When John Carpenter set about making a little low-budget horror film called Halloween in 1977, it was impossible for him to know that he was also creating the foundation for a horror franchise that would span the next three decades. Indeed, against a budget of just $300,000, Halloween would take audiences by storm to the tune of $70 million worldwide, making it an insanely profitable venture. As Hollywood is wont to do, the desire for a sequel came calling and never let up. The myth of Michael Myers was built, broken down, twisted, ruined (a couple of times), and rebuilt again over the next 30 years. Carpenter would only remain tenuously involved in the first two sequels, but his legacy lived on as subsequent filmmakers tried to capture what made so special in the first place.
In this article Filmologia will present you all 11 Halloween movies in the franchise – ranked from worst to the best (in our opinion).
11. Halloween: Resurrection (2002)
After the success of the reboot-ish Halloween H20: 20 Years Later, the franchise ruins itself all over again by bringing Laurie Strode’s story to a terrible, weak ending as she’s stabbed then thrown off the roof of a psychiatric hospital. Aside from the fact that the retroactive “explanation” for how Michael survived his H20 beheading is idiotic, killing off Laurie Strode in such a turgid fashion is downright disgraceful to the franchise. And that’s only in the opening 10 minutes of the movie! Halloween II director Rick Rosenthal returned to helm what turned out to be more an imitation of popular horror trends (found footage! stunt casting! college slashers!) than a genuine sequel.
10. Halloween 5: The Revenge of Michael Myers (1989)
This may be a controversial placement to some, but the complete backtracking from the ending of Halloween 4 is pretty unforgivable. Instead of taking the story to its natural next step—an evil Jamie—Michael’s niece is now simply a mute, troubled young girl plagued by visions of her uncle stalking and killing people. This is dumb. And the choice to make Jamie a mute, throwing herself into silent fits of terror, is an odd one that comes off more comedic than troubling/scary. It’s a boring film to boot, as Michael just moseys along while Jamie watches through her minds eye, then drags her adorable little hospital buddy/translator along to watch her uncle kill people.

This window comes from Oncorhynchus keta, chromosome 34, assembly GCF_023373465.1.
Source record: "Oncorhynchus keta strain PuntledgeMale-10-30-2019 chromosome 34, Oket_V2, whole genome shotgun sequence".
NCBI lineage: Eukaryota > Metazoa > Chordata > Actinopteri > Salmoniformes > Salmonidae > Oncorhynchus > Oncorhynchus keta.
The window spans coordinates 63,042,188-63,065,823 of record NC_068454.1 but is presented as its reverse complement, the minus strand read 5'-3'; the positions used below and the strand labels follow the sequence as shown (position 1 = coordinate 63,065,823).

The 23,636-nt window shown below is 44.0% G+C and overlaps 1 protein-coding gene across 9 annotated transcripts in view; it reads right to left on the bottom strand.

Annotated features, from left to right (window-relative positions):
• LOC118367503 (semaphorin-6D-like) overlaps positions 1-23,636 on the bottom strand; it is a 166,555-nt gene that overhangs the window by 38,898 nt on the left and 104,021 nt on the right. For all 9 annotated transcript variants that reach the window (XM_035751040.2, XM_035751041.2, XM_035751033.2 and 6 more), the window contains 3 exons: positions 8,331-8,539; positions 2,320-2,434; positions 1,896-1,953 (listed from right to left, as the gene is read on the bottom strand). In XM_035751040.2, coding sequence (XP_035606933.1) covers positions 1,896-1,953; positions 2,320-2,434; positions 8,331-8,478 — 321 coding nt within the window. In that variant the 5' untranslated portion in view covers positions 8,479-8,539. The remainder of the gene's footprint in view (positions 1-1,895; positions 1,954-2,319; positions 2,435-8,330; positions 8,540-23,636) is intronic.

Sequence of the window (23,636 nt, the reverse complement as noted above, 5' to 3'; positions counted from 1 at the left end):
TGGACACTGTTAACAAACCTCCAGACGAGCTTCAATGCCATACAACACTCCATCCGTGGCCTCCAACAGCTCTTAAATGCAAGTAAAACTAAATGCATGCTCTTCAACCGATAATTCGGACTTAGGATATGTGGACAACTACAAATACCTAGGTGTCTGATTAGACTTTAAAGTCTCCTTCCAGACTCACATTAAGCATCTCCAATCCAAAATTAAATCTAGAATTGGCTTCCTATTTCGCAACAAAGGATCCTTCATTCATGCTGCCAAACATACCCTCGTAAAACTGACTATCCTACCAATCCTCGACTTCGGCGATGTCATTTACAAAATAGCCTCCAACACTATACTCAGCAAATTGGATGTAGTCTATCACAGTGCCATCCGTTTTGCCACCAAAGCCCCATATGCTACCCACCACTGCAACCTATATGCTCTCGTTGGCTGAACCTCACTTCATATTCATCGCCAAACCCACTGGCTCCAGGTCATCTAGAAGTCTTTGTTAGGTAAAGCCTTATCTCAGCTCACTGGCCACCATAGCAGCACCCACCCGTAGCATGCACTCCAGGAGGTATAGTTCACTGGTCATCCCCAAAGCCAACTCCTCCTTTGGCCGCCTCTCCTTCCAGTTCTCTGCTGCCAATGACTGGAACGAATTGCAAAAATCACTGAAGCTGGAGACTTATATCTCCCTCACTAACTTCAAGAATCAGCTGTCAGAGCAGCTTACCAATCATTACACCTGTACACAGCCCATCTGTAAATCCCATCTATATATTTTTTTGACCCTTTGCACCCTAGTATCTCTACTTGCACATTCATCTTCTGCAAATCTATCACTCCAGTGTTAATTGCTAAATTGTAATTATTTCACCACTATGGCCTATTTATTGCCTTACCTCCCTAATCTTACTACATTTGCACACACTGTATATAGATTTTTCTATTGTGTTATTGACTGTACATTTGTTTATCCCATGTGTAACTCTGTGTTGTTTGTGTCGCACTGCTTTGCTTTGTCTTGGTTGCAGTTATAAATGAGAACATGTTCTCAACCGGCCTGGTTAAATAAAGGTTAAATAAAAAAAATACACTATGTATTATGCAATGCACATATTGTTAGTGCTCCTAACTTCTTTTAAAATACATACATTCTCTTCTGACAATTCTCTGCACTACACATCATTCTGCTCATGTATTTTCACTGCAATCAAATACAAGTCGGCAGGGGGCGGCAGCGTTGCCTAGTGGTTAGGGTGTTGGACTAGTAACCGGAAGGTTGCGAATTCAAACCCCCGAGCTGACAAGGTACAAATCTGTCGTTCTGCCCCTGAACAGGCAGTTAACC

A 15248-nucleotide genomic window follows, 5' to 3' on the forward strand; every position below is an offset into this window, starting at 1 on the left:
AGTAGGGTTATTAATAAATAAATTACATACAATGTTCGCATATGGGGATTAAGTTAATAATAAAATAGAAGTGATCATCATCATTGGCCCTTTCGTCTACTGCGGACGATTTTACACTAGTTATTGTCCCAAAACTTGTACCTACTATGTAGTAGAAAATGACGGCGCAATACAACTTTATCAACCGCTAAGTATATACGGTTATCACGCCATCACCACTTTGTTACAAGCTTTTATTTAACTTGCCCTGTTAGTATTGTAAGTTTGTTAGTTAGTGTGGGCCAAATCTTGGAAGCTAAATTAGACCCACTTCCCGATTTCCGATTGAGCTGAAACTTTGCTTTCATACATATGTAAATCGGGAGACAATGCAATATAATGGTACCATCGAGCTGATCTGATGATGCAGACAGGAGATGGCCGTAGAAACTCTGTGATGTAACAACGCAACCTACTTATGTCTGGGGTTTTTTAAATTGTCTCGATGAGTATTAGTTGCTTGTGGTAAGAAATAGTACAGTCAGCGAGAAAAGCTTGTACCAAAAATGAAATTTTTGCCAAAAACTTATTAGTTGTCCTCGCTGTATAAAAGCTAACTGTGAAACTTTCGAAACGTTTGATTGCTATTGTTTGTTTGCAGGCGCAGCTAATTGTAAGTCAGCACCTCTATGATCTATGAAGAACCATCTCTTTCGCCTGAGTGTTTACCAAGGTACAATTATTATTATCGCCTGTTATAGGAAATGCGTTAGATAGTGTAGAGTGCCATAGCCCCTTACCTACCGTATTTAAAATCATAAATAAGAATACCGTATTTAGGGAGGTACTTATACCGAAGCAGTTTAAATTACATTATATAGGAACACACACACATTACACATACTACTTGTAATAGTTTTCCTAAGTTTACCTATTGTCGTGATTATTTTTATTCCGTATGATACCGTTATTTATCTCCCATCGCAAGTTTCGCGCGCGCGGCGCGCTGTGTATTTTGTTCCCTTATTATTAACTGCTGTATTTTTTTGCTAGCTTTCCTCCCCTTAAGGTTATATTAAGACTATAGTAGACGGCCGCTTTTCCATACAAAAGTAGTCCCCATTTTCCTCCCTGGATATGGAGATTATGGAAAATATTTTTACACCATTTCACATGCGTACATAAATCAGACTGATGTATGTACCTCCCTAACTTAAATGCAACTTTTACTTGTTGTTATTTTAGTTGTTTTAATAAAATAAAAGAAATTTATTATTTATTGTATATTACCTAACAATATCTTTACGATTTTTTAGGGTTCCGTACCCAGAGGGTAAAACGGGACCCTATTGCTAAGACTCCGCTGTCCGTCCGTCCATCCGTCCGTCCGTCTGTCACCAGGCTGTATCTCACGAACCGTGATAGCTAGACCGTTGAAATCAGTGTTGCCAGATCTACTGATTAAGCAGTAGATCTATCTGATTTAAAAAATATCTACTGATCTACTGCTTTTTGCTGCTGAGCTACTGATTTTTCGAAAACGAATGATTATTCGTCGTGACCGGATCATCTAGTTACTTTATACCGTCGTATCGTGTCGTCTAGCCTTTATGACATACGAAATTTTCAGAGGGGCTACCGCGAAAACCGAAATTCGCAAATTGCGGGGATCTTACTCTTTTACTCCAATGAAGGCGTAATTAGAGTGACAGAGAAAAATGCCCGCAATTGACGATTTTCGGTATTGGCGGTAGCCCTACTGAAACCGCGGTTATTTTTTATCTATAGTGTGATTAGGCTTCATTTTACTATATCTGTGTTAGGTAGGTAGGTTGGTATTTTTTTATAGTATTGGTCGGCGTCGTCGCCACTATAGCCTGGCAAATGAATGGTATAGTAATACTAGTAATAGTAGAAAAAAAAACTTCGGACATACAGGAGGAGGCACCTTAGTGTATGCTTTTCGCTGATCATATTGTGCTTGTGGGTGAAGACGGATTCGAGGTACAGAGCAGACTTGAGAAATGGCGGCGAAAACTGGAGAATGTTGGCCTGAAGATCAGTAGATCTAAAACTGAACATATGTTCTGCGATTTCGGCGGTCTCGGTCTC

9. Halloween 6 (1995)
Also known as ‘Halloween: The Curse of Michael Myers’. This one is somewhat legendary in Halloween lore given its troubled production and unfinished nature. Extensive reshoots removed an entire third act sequence in which Dr. Loomis received the “Curse of Thorn” from Michael Myers, and the final film is filled with nonsensical stretches as a result of extensive editing. Perhaps the producers and director Joe Chappelle should’ve known better than to try and explain away Michael’s seemingly supernatural powers, but they went all in with this cult subplot that was so bad that subsequent films pretend it never existed in the first place. Nevertheless, the film remains pretty watchable thanks to a strange debut performance from Paul Rudd and a family drama subplot involving Marianne Hagan’s character that’s actually quite compelling.
8. Halloween (2007)
Remaking an iconic film is never a good idea, but give credit to producer Malek Akkad for going the ambitious route by signing Rob Zombie to steer the remake of Halloween. The resulting film is… well he tried, but much of the script is packed with reprehensible characters spouting reprehensible dialogue. The film’s greatest asset is Zombie’s direction, as he opts to make the franchise entirely his own rather than trying to follow in John Carpenter’s footsteps. In a twist, Zombie’s film decides to give much more shading to the Michael Myers character, and indeed Halloween is very much his movie. Turning Loomis into a cash-grabbing opportunist was an inspired choice, and there are a few interesting detours to be found assuming you’re not immediately put off by the film’s unabashedly “gross” nature.